divorce

Giving a voice to those who are not heard

The ONRECORD app, by storing good quality and detailed evidence online, which can be securely shared with  professionals, provides the best opportunity for anyone to penetrate the resistance to them being heard.  There are plenty of powerful figures, such as those suppressing the information about child abuse on the British mainland and the Channel Islands, who will try to silence victims.  In the end, though, being able to present your evidence clearly and share it securely is the most effective way of ensuring that cover-ups are uncovered and the guilty face justice.

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The Family Court: Domestic Abuse, Coercive Control, Parental Alienation and False Allegations

Join us to learn more about the family court and its treatment of victims and perpetrators of abuse, coercive control, parental alienation and false allegations. Subscribe to our podcast channel and get reminders to know when we next publish.

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How to represent yourself in the family court 

When you represent yourself in a contested family case, in other words without a lawyer, you are a ‘litigant in person’ (LIP).  It’s a daunting experience and the best way to cope is to understand what’s going to happen, who is going to do what, what issues are going to be seen as important and what will not be seen as important, get good advice and be organised and make sure you do what’s necessary. 

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CAFCASS Assessments: Parental Alienation

As part of their Child Impact Assessment Framework (CIAF), CAFCASS have guidance on how to assess families and how they work with children where there is parental alienation.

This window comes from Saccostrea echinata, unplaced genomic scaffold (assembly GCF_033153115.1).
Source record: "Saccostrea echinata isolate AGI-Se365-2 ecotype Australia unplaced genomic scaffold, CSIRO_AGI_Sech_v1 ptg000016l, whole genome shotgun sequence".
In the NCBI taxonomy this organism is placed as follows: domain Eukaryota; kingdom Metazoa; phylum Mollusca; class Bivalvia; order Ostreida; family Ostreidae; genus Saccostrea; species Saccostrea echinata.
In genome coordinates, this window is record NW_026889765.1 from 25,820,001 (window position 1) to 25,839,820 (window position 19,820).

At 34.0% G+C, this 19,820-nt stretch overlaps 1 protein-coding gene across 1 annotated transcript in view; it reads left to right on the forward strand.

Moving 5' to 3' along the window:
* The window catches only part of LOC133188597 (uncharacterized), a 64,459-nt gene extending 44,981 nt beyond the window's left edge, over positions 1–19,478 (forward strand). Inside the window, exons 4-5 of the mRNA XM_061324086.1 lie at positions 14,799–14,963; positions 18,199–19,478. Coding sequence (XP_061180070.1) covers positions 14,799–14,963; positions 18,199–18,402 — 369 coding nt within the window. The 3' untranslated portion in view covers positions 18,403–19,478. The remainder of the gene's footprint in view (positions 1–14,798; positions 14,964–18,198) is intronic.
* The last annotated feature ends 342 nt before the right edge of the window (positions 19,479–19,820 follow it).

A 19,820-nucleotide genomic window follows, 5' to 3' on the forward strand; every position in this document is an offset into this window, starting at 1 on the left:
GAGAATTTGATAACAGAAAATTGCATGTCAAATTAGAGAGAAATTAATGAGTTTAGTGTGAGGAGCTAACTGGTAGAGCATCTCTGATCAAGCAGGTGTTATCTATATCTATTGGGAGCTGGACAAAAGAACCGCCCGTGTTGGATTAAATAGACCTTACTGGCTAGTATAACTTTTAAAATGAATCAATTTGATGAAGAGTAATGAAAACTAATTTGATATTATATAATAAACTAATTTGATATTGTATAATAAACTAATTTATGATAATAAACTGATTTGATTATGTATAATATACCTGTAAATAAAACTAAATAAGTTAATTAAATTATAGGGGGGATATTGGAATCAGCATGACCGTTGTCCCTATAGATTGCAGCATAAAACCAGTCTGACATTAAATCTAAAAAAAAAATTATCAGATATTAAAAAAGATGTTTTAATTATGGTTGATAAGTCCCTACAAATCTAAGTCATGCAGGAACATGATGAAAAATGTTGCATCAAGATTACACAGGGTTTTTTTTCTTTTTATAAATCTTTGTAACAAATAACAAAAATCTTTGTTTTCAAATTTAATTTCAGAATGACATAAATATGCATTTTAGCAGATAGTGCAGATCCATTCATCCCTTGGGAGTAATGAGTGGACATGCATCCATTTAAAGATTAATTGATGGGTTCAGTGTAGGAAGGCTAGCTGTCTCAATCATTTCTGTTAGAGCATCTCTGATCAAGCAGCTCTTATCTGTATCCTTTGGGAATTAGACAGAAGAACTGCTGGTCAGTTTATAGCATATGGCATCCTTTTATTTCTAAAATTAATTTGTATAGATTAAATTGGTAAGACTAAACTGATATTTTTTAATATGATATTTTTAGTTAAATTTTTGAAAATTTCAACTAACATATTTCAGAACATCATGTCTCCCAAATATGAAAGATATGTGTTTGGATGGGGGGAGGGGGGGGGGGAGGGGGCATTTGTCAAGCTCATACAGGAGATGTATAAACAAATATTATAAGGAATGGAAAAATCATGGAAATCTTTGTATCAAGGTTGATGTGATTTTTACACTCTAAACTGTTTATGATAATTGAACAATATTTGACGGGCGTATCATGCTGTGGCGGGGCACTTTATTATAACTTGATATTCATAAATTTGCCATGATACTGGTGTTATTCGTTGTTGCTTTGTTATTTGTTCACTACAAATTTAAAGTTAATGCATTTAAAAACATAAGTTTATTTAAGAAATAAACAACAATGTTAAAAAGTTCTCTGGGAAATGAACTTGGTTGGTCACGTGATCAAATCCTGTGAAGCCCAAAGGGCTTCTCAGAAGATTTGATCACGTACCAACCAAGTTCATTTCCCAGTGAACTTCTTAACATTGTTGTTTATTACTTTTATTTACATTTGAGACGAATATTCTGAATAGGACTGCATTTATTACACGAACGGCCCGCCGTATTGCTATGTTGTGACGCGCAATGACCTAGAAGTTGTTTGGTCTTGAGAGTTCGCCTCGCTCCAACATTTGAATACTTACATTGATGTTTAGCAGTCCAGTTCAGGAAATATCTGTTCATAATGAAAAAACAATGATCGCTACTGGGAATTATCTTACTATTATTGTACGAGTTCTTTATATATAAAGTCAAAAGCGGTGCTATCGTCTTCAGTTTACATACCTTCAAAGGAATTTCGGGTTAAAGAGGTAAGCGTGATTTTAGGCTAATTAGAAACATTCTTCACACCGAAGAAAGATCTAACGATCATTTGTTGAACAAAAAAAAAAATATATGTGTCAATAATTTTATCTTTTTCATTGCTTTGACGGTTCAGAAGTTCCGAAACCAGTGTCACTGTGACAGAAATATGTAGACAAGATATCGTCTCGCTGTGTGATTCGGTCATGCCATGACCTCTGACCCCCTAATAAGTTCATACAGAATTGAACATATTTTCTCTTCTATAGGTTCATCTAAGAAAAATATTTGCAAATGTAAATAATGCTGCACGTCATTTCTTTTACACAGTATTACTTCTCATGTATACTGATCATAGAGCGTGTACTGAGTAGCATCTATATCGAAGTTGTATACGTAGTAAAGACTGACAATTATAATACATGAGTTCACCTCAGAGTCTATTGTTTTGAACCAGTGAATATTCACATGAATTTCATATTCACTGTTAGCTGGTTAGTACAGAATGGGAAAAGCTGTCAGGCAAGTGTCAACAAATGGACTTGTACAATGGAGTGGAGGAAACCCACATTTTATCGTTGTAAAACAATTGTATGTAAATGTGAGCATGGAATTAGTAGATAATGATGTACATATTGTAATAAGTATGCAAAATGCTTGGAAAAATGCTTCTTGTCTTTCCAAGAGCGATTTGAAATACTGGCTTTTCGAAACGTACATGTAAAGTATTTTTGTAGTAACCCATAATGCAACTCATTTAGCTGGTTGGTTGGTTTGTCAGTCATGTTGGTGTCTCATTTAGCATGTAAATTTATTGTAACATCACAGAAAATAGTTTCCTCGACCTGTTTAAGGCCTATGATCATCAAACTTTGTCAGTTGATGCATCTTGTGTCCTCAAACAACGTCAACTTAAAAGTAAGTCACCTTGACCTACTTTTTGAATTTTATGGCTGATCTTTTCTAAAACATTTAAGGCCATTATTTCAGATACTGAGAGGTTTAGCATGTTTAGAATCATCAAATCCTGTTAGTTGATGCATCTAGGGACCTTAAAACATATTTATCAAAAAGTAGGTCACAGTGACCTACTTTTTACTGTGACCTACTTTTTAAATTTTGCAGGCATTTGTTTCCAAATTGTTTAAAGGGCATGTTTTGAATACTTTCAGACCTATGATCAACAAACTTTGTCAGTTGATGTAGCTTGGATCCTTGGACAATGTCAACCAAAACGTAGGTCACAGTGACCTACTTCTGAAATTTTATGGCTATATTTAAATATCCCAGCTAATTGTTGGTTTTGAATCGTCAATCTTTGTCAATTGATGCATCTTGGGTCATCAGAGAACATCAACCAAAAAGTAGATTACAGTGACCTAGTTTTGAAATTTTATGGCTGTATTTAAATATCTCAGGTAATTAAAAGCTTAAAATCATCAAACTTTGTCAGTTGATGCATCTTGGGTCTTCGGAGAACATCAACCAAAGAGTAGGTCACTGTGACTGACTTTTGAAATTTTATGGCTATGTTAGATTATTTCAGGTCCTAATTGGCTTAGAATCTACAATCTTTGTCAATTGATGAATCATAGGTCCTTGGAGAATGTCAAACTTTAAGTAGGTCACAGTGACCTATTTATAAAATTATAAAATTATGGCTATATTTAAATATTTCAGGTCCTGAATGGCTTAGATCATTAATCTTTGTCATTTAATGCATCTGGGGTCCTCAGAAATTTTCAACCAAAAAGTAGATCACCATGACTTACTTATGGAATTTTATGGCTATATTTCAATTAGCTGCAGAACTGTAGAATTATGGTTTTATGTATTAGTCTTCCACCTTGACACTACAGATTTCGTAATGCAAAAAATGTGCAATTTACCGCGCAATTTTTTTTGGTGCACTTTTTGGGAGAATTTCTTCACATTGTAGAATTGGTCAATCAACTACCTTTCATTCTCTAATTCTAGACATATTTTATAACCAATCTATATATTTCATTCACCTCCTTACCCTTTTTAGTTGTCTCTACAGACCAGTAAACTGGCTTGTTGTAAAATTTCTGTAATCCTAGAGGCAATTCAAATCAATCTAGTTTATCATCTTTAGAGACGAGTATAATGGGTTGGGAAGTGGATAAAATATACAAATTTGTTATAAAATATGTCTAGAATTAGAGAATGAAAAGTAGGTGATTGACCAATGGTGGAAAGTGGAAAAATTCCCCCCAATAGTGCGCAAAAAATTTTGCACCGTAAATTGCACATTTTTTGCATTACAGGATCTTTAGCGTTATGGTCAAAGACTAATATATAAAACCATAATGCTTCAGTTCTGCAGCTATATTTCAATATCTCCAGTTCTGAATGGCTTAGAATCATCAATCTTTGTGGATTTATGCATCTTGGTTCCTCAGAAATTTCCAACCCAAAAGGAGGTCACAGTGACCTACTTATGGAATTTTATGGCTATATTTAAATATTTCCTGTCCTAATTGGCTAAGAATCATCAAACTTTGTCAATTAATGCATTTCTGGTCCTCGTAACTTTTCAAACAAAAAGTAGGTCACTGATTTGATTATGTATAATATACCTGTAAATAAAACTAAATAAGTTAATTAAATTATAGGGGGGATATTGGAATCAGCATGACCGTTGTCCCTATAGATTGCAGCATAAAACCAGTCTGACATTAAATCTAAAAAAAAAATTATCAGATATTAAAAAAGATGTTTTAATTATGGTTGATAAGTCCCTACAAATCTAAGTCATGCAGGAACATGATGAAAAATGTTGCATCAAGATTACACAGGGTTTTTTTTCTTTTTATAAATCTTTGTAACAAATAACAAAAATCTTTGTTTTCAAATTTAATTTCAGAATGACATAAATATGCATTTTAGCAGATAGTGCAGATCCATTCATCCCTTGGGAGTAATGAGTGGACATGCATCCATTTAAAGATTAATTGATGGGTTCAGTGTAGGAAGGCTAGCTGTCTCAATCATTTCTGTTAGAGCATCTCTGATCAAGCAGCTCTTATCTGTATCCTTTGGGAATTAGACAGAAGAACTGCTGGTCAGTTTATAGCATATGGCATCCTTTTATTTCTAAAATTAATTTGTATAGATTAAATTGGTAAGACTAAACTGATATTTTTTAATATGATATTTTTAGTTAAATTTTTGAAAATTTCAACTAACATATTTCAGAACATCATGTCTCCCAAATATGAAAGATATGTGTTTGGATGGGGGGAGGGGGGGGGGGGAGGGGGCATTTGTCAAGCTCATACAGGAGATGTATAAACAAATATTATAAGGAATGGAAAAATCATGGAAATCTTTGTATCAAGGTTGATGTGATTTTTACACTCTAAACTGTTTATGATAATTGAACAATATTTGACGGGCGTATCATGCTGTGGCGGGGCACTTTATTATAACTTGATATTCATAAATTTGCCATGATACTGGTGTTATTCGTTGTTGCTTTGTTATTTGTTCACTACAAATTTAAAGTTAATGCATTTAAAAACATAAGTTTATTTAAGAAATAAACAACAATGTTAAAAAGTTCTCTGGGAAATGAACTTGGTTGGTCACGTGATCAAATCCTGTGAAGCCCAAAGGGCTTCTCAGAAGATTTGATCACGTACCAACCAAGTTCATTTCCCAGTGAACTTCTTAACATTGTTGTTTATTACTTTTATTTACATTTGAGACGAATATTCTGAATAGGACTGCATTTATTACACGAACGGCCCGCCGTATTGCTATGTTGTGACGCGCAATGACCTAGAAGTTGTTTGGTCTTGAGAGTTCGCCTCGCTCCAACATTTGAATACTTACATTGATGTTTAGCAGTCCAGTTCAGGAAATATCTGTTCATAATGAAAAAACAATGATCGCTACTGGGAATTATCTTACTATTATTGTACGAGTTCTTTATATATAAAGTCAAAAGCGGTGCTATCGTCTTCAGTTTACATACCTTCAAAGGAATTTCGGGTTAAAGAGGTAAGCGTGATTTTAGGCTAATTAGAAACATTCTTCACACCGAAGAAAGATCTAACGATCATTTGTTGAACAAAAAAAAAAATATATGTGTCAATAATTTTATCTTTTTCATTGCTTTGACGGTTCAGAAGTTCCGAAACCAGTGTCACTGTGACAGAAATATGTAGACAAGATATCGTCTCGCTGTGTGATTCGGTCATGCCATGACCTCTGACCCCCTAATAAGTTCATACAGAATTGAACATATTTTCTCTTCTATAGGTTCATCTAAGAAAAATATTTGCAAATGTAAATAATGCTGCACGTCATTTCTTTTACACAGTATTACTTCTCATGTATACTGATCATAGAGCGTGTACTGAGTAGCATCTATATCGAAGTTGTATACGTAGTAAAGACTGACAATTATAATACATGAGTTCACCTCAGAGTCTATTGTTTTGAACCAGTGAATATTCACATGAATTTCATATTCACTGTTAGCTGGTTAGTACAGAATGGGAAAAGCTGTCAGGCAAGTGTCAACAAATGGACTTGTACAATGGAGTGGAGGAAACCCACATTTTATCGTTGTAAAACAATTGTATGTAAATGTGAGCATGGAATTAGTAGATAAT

The links in this blog will show you exactly what the Family Court Adviser (FCA) will use to assess or analyse your family and you can see exactly what CAFCASS thinks is useful.  FCAs are expected to follow these processes although they do have discretion in how they conduct their assessments.

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CAFCASS Assessments: The Child Impact Assessment Framework (CIAF)

The Child Impact Assessment Framework (CIAF) sets out how CAFCASS think children experience parental separation, how the child’s reaction can be understood and what should be done. The framework consists of four guides which Cafcass practitioners can use to assess different types of problem, known as ‘case factors’.

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CAFCASS: Child Contact Interventions and the Separated Parents Information Programme

CAFCASS describe Child Contact Interventions (CCIs) as short-term interventions of supervised contact.  They are designed to help adults and children establish safe and beneficial contact when it is difficult to do on their own. CAFCASS consider CCIs should be a ‘learning opportunity’ for parents with input from the Separated Parents Information Programme (SPIP). 

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Parental Alienation: Coping With A Manipulative Ex

Parents who are in conflict with their exes over the arrangements for their children often find that they have been drawn into a repeated pattern of damaging emotional reactions and behaviour.  Their ex is able to manipulate them, deliberately provoking them and knowing what will cause a reaction. To prevent this you must distance yourself from the adult but not from the child.  Distancing yourself means having no conversation and no meetings. If that is impossible without help here is an adapted version of the 12 steps which could be a guide to achieving the necessary balance

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CAFCASS Part 3: The Section 7 (S7) report

The CAFCASS website explains how they consider these cases and how they deal specifically with allegations of domestic abuse, high conflict cases, parental alienation, substance abuse and mental illness. 
The CAFCASS worker preparing the report will decide what enquiries to make based on what the court has asked them to look into. This may include talking to children (depending on their age and understanding) about their wishes and feelings and what they would like to happen.

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